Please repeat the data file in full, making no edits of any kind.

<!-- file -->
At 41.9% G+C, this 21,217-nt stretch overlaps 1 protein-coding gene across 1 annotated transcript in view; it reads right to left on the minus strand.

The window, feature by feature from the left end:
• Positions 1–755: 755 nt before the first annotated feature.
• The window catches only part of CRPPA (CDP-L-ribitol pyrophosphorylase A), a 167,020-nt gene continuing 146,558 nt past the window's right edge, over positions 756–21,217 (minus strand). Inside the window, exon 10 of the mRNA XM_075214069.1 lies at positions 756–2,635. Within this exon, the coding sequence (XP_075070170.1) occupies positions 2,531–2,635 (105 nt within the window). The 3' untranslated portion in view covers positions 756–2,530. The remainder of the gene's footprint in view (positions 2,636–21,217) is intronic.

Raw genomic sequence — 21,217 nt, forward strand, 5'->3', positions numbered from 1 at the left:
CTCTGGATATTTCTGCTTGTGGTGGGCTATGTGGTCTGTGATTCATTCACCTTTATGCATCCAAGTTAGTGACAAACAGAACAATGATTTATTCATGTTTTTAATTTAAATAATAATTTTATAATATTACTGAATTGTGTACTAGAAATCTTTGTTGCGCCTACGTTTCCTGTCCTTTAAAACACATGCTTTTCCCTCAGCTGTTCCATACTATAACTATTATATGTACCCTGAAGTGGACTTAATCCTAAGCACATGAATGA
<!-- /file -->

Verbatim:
At 41.9% G+C, this 21,217-nt stretch overlaps 1 protein-coding gene across 1 annotated transcript in view; it reads right to left on the minus strand.

The window, feature by feature from the left end:
• Positions 1–755: 755 nt before the first annotated feature.
• The window catches only part of CRPPA (CDP-L-ribitol pyrophosphorylase A), a 167,020-nt gene continuing 146,558 nt past the window's right edge, over positions 756–21,217 (minus strand). Inside the window, exon 10 of the mRNA XM_075214069.1 lies at positions 756–2,635. Within this exon, the coding sequence (XP_075070170.1) occupies positions 2,531–2,635 (105 nt within the window). The 3' untranslated portion in view covers positions 756–2,530. The remainder of the gene's footprint in view (positions 2,636–21,217) is intronic.

Raw genomic sequence — 21,217 nt, forward strand, 5'->3', positions numbered from 1 at the left:
CTCTGGATATTTCTGCTTGTGGTGGGCTATGTGGTCTGTGATTCATTCACCTTTATGCATCCAAGTTAGTGACAAACAGAACAATGATTTATTCATGTTTTTAATTTAAATAATAATTTTATAATATTACTGAATTGTGTACTAGAAATCTTTGTTGCGCCTACGTTTCCTGTCCTTTAAAACACATGCTTTTCCCTCAGCTGTTCCATACTATAACTATTATATGTACCCTGAAGTGGACTTAATCCTAAGCACATGAATGA